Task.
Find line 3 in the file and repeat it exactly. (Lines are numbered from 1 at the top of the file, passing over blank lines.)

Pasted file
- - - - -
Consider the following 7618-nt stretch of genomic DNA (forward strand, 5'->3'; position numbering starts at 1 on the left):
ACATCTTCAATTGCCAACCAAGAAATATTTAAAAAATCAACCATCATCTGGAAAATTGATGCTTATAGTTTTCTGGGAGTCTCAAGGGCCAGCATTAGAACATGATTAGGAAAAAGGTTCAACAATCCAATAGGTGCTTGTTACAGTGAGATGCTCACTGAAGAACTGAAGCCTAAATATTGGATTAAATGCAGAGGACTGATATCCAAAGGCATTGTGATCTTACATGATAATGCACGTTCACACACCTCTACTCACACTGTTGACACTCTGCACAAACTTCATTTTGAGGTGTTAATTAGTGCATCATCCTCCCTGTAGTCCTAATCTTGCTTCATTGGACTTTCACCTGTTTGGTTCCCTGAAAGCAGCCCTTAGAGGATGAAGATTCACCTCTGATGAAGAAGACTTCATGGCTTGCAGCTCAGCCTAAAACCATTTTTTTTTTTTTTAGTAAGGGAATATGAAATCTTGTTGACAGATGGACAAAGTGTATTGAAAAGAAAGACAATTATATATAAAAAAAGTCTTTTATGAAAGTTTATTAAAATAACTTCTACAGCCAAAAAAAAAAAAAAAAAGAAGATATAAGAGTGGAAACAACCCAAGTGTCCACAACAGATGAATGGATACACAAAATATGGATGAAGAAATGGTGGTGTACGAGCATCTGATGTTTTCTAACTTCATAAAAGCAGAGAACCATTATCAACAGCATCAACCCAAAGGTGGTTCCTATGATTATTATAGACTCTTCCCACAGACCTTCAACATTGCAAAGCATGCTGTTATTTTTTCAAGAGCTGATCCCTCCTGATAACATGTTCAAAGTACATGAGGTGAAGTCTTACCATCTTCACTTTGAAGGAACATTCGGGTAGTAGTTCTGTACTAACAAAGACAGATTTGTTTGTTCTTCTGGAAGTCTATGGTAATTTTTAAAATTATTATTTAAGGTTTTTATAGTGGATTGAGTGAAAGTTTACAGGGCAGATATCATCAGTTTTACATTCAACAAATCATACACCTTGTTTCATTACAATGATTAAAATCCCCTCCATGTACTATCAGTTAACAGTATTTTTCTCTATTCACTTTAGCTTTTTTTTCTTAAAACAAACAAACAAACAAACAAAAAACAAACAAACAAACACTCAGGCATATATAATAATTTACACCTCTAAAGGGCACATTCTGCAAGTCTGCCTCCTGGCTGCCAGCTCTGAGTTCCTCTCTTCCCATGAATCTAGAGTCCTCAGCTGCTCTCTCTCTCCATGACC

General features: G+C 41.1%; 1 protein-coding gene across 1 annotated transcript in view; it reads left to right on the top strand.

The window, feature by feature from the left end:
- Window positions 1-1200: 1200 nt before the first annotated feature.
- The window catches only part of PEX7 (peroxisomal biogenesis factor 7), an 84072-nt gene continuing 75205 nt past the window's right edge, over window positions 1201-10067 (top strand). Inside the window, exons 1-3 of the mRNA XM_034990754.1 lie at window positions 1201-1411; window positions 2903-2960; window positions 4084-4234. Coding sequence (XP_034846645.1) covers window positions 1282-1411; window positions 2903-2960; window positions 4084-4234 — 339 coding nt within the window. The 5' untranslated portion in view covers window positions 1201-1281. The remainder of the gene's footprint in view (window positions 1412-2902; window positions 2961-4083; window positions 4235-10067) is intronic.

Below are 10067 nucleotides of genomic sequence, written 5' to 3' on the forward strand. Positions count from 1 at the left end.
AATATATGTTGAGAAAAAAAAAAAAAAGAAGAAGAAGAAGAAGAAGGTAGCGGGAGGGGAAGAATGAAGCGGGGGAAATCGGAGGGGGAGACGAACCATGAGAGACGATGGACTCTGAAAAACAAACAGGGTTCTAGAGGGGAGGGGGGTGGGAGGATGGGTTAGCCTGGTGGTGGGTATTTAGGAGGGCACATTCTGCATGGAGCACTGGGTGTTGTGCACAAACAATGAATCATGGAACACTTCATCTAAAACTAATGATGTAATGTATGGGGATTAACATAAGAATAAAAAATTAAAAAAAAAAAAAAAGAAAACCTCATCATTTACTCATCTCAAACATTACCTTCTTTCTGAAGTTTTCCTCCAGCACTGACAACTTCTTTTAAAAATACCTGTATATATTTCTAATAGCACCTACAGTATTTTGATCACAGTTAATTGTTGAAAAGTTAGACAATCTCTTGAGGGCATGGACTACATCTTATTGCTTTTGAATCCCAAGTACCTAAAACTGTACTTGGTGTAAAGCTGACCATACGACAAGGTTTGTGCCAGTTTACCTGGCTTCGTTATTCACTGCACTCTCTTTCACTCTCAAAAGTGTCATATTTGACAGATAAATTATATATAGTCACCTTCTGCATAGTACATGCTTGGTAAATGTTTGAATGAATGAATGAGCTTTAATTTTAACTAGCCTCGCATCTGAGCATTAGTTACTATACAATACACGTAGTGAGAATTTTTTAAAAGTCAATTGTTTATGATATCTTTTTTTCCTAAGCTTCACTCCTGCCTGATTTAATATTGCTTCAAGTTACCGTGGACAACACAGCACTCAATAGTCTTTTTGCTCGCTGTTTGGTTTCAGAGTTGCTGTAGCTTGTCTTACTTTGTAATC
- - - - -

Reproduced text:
General features: G+C 41.1%; 1 protein-coding gene across 1 annotated transcript in view; it reads left to right on the top strand.